Manipulation is key, that's where we get our true correction, it isn't the cast material that corrects it's the manipulation and the cast material hold. I have seen many failures from various really top medical institutions where the parents come to us feeling that there has been a slow progress or no progress and often when I start manipulating and I ask did they do this, the parents invariably will say no, they just put the cast material on.
The child should be in a parent's lap as far as I am concerned although many people including my mentor Dr. Ganley, I believe that child should be on the examining table by themselves, but I find that the parent can comfort the child and also excess another assistant able to hold them with another pair of hands.
The manipulations as a general role should be about 5 to 10 minutes, I will see in 'violation of that rule' when we discuss the Ponseti method. The force as I said earlier should not be a real strong force, remember you are much stronger hopefully than a one month old or a five month old child. So it should be a gentle but firm force, always to resistance the child may cry but you don't want to hurt them. And then once you are done with the manipulation, if you are effective, you shake the limb and it's going to hold in the corrective position for a short period of time. If you shake it and it goes right back immediately you got to manipulate a little longer.
As I discuss some of the mechanics of what should be part of this Serial Casting, I am going to preface it by saying that many practitioners have different ways of using different materials, I will give you my preferred method but try to be complete as to what others tend to do. Some practitioners do like skin preparation some will prefer banded iron thinking that it will give you a better surface area to adhere to the underpadding, also if there is skin compromise at least you have something that's disinfected the skin. Some will use tincture of benzoin again for better cast-padding material adhesion. And then some will use lotion because the skin will get dry under the cast and the thought processes keep the skin nice and supple. I don't use anything, my overall, if I have another credo in Serial Casting, less is more. Along those lines Surgitube, tube gauze, Stockinette doesn't really matter, I am not advocating any particular brand, but you need some underpadding. I tend not to use it as a full length that is I use one part distally and one part proximally because it's really in my opinion it's only there to go over the cast and the cast-padding that you are going to apply. So you don't get irritation, so you don't get the child pulling at the, whatever the material might be.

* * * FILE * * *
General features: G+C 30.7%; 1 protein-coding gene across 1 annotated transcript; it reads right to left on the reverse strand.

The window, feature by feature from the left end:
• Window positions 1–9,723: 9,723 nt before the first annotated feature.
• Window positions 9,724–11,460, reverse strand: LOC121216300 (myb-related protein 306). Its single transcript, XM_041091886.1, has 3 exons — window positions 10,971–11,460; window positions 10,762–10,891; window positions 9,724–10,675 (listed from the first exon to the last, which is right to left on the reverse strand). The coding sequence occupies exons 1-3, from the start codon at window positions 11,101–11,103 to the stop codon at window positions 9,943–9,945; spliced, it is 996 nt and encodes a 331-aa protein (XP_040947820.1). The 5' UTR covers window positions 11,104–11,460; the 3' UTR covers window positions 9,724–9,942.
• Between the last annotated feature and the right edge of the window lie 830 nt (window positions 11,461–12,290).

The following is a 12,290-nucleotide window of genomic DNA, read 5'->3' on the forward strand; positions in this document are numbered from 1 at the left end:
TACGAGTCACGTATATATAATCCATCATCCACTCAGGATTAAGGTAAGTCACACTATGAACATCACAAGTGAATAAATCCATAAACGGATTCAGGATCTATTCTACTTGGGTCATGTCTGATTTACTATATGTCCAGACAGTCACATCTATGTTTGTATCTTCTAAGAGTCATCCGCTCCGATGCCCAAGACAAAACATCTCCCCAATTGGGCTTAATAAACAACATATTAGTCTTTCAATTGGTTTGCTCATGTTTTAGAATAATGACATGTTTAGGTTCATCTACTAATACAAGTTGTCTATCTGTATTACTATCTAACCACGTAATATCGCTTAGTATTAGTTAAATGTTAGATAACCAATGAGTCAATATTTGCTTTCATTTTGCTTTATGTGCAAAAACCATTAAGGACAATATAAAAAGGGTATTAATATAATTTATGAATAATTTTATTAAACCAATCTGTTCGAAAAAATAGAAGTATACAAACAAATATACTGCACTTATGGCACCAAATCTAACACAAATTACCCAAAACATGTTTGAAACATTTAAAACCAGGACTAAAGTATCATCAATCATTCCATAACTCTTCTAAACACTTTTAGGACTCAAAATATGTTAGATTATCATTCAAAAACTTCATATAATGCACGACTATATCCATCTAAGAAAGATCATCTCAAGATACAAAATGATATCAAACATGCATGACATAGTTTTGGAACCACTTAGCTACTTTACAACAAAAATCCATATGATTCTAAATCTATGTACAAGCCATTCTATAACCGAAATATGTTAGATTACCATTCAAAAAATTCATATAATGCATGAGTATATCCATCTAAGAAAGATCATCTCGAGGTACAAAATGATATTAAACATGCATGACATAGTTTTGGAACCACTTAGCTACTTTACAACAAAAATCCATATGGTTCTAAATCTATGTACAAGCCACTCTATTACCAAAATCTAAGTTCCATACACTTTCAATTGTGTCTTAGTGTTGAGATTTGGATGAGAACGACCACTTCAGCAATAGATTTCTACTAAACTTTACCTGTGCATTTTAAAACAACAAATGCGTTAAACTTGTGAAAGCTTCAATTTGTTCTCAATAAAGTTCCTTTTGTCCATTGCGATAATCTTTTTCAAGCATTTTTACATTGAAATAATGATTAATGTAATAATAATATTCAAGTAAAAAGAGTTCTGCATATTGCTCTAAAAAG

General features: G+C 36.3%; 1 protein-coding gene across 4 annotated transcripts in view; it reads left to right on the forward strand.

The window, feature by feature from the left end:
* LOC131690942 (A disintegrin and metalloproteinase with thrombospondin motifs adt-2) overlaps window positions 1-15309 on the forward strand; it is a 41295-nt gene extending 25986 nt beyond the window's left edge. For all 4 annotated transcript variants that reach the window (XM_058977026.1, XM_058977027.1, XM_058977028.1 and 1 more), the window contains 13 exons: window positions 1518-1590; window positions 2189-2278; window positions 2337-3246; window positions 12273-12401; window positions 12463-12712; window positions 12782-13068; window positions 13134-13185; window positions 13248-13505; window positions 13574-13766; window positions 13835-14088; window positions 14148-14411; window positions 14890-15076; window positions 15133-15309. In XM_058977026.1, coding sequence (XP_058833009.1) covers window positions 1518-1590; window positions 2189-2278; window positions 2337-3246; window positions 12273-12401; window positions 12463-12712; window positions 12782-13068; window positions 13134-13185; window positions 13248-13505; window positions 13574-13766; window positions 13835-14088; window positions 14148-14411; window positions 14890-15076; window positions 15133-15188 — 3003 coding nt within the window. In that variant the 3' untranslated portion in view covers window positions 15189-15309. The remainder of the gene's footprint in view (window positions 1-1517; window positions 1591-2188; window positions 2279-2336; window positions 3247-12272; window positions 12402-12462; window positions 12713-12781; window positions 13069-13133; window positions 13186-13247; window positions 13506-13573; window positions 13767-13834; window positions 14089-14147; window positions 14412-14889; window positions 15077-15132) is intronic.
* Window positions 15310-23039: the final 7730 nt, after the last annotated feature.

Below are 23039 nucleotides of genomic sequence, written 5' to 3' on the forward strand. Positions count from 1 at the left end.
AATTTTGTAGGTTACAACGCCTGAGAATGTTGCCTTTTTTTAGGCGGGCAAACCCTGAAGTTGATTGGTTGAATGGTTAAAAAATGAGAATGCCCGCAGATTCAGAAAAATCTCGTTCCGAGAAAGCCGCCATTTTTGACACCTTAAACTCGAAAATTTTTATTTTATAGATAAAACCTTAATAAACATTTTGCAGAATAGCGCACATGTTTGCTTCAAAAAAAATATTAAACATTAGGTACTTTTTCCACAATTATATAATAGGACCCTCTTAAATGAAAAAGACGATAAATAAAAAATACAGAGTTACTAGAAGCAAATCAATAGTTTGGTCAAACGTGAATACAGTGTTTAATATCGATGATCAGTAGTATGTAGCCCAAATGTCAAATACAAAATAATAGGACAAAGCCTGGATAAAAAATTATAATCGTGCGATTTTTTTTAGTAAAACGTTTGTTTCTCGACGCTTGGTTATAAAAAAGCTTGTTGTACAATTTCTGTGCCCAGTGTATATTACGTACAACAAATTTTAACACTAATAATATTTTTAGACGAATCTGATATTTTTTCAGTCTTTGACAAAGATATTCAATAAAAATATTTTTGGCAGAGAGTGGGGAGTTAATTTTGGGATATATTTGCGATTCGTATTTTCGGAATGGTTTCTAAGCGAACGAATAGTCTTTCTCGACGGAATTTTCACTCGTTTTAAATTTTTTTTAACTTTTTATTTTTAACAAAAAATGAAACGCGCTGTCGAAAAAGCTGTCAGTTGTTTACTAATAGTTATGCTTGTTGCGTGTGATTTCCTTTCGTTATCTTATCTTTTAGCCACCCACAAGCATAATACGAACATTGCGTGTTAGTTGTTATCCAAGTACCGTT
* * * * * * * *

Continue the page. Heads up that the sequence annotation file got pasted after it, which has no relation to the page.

Now some practitioners will go full length again nothing wrong with that but I feel like its little more material that's really not necessary. Cast-padding is the next interface between the child limb and the plaster material. Webril and Specialist cast-padding are both brands that are used by many practitioners, I favor Webril because it has a higher tensile strength, but it is a little more coarse, for that reason many practitioners like the Specialist cast-padding which is a little fluffier, easier to work with and softer on the skin. When you are applying it to the body part, I always advocate take it off the body part, pull as hard as you possibly can to get sufficient tension. You are not going to compromise vascularity. You can pull as hard as you want and pull it as tight as you want and that child is not going to have any decrease in capillary filling time.